What was I thinking? It had a chance of blinding her for one, much better than my simpler spell could manage even if I were close enough to use it. But mostly? I wanted to ruin her "art". I wanted to defile what she had done.

I am usually in better control of myself. It was a hard lesson I learned growing up. Many of the injuries I suffered were because I couldn't reign in my temper. I was certainly not responsible for what happened to me, but the very first time I gave in to anger I catalyzed a cycle of torment that lasted for years.

And in the process of losing my temper here, I wasted two of my newest and best spells in the span of a few seconds.

This last room we entered seems to have been the office of the captain of the guard, and the captain himself had become a wight. I remember the words Ameiko spoke to us while in her possessed slumber: Grandfather waits in the dark, but he knows not who he was. Is this what happened to Rokuro as well?

From what we saw of the room, it seems that the captain was interrupted while writing a hurried letter, describing an attack on the castle by men "wearing black robes". Another possible reference to ninjas from Tian Xia? The story was starting to piece together.

After Qatana and Etayne wandered off on their own and found a giant beetle for their trouble, we paused for a few minutes to discuss what we should do next. I took that time to review the letter again and found an interesting, though throwaway, detail: the attack came in the night, during a powerful storm. To the captain, the storm was just weather, but to me it was a reference point. The Record of the Colony at Brinewall did not go far enough forward in time to cover these events, but I didn't really need it. The ships that set sail from here, the ones sent by Rokuro, went aground in Sog's Bay during a storm. The timing had to be the same. At this time of year, it was not uncommon for storms to lash the Varisian coast, some of them lasting several days. Another coincidence that was too much of a coincidence to be just a coincidence.

Had Rokuro anticipated an attack? Had he sent those ships south into, and in spite of, the storms because he feared one was imminent? Did the invaders use those same storms to their advantage, to give them cover as they sacked both the town and then the castle?

I was flipping through pages of the historical record while explaining my theory to the others when I happened across a mention of the reconstruction of the east wall of the castle. It was just dumb luck.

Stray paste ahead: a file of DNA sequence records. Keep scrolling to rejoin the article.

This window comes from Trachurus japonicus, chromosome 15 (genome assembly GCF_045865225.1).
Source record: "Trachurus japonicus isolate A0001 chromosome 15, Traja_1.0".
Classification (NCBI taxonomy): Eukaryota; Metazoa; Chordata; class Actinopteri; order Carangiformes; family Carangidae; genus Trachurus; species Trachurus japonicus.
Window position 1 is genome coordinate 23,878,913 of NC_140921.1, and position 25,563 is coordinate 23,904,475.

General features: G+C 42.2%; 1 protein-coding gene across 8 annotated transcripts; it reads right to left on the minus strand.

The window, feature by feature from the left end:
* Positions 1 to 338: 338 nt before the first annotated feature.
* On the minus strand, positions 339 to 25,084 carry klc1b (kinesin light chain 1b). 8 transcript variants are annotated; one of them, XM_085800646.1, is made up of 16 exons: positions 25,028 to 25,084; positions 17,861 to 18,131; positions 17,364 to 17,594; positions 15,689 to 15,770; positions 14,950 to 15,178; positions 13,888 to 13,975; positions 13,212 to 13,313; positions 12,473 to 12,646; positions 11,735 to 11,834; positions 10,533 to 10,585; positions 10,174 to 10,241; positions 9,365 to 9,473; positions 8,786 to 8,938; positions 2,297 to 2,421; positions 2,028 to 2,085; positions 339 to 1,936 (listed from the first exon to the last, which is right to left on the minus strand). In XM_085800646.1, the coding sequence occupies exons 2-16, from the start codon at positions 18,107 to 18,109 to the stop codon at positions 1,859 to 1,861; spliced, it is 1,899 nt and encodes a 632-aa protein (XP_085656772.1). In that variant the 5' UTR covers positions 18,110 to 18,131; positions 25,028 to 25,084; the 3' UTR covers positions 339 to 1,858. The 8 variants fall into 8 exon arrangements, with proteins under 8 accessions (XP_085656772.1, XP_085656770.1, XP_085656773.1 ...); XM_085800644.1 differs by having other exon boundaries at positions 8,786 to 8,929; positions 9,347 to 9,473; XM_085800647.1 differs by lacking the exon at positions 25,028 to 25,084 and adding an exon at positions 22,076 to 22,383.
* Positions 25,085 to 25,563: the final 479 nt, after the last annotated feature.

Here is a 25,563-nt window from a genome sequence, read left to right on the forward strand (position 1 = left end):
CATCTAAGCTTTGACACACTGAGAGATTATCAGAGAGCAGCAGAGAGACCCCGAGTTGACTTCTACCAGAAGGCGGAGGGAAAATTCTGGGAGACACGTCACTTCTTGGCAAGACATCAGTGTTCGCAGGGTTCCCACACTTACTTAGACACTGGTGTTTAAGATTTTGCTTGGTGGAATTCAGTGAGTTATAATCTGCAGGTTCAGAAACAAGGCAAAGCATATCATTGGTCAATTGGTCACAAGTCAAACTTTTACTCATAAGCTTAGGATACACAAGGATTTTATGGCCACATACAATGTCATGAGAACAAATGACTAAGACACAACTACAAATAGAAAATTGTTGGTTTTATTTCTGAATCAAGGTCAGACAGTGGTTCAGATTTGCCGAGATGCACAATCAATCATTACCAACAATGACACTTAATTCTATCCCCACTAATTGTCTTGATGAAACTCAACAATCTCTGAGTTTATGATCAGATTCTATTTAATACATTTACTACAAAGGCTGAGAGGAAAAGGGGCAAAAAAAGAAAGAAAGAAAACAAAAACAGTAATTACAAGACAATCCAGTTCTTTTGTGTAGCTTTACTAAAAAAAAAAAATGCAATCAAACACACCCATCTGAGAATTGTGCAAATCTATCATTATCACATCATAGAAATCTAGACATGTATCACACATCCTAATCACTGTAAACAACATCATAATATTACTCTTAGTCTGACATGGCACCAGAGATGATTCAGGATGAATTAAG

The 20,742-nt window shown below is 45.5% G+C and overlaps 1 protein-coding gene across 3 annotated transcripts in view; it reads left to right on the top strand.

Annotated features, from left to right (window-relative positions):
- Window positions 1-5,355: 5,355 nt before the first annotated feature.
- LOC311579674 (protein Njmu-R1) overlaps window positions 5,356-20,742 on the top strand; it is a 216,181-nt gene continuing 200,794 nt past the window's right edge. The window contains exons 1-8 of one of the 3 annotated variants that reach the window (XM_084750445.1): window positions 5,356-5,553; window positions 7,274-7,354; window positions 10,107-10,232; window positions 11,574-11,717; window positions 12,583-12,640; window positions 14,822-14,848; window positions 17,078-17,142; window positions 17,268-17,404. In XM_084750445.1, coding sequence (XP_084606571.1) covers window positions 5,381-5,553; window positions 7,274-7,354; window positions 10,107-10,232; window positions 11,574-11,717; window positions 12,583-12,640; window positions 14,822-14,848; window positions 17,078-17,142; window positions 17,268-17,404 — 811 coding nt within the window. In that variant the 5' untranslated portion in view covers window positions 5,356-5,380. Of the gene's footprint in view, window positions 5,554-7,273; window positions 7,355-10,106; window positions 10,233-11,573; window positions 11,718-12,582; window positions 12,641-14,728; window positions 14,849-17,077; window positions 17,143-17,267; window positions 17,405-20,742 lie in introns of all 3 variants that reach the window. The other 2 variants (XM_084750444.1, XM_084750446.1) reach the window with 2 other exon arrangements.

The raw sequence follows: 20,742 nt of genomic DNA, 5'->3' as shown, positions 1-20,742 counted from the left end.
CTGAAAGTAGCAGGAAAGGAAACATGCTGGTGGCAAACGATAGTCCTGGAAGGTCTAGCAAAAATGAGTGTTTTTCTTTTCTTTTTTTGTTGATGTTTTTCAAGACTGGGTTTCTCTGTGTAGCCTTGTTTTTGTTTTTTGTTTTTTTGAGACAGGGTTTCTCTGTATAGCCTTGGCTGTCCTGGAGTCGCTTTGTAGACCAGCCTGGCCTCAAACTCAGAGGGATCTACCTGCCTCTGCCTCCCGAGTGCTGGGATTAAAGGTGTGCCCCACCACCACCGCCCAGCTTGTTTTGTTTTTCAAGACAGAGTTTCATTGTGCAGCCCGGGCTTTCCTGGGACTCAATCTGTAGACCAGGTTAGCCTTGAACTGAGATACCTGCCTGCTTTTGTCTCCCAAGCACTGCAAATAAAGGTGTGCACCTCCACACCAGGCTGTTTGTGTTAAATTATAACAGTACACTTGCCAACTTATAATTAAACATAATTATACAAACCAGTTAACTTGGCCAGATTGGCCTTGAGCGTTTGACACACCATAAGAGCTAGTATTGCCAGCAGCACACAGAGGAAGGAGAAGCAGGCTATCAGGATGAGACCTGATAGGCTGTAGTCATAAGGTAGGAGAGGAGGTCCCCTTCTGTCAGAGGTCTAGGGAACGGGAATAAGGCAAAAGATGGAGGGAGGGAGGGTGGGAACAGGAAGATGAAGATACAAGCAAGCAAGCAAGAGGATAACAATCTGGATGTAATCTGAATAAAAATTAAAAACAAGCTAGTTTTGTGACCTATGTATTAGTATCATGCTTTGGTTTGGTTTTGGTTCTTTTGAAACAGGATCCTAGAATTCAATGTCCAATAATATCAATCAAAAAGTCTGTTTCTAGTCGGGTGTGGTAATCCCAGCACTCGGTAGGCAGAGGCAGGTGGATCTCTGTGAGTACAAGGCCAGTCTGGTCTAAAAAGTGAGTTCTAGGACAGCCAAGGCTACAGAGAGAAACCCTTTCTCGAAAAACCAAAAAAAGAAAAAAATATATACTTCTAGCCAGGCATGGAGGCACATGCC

While I could probably figure out the jargon and conventions of the construction plans given time, Radella was far more versed in this than I and I asked for her help in finding any plans for the walls and, in particular, any dates associated with them. Within a couple of minutes, I had learned another valuable and shocking piece of information: the east wall of the castle had collapsed into a network of underground caverns!

"The east wall collapsed. They must not have surveyed the cliff thoroughly, or at all. There are caverns under the castle. A huge complex of them. The weight of the castle caused the ground to cave in, collapsing the wall and part of the castle into the caverns. And listen! Not soon after, 'Hideous, bird-like men emerged from below. They stood as tall as a man, covered in black feathers but with arms instead of wings...'

"They attacked the colony. This was in the early 4460's. The corbies...they have been here for over 250 years! The colonists must have thought they drove them off or killed them. But obviously they didn't, because they are still here. And, the caverns! If there are caverns, there has to be an entrance somewhere, right? A cave? Maybe in the cliffs, or even just in the ground somewhere.


If I didn't have everyone's full attention before, I definitely had it now.

Olmas looked thoughtful for a moment and asked a series of questions that was really just one.

"The castle was knowingly or unknowingly built over a series of caverns? The corbies emerged from those collapsed caverns and presumably there was a skirmish/conflict/battle, but there was still time afterwards to rebuild the east wall, and life went on thinking the corbies had been taken care of?

"Is there any record of when they reappeared?"

That was not so easy to answer. I flipped through the book, skimming pages until I found what seemed to be the right place.

"It was finished in 4469. So, they rebuilt the wall and eventually finished the castle. They thought the corbies were gone. Or maybe they sealed off the caverns, or thought they did. The way this is written I'd have to read the whole thing. It'd take hours and hours. But it seems they finished the castle and then...well...it looks like life went on."

Qatana, on the other hand, was focused on the caverns themselves. She was silent for a moment—she had that look she gets when she's "talking" to one of her mouse skulls—and then exclaimed, "There is probably an external entrance to the caves, but maybe the corbies tunneled up to the cellars of the castle itself, and then broke through and invaded from within! There are three sets of steps leading down from this level, and I bet at least one of them will connect with the tunnels."

That sounded logical to me. "Whatever is down there...if we go east, as far east as we can, we'll probably find out."

Every answer we find is accompanied by more questions.

(Noon, Brinewall Castle dungeon)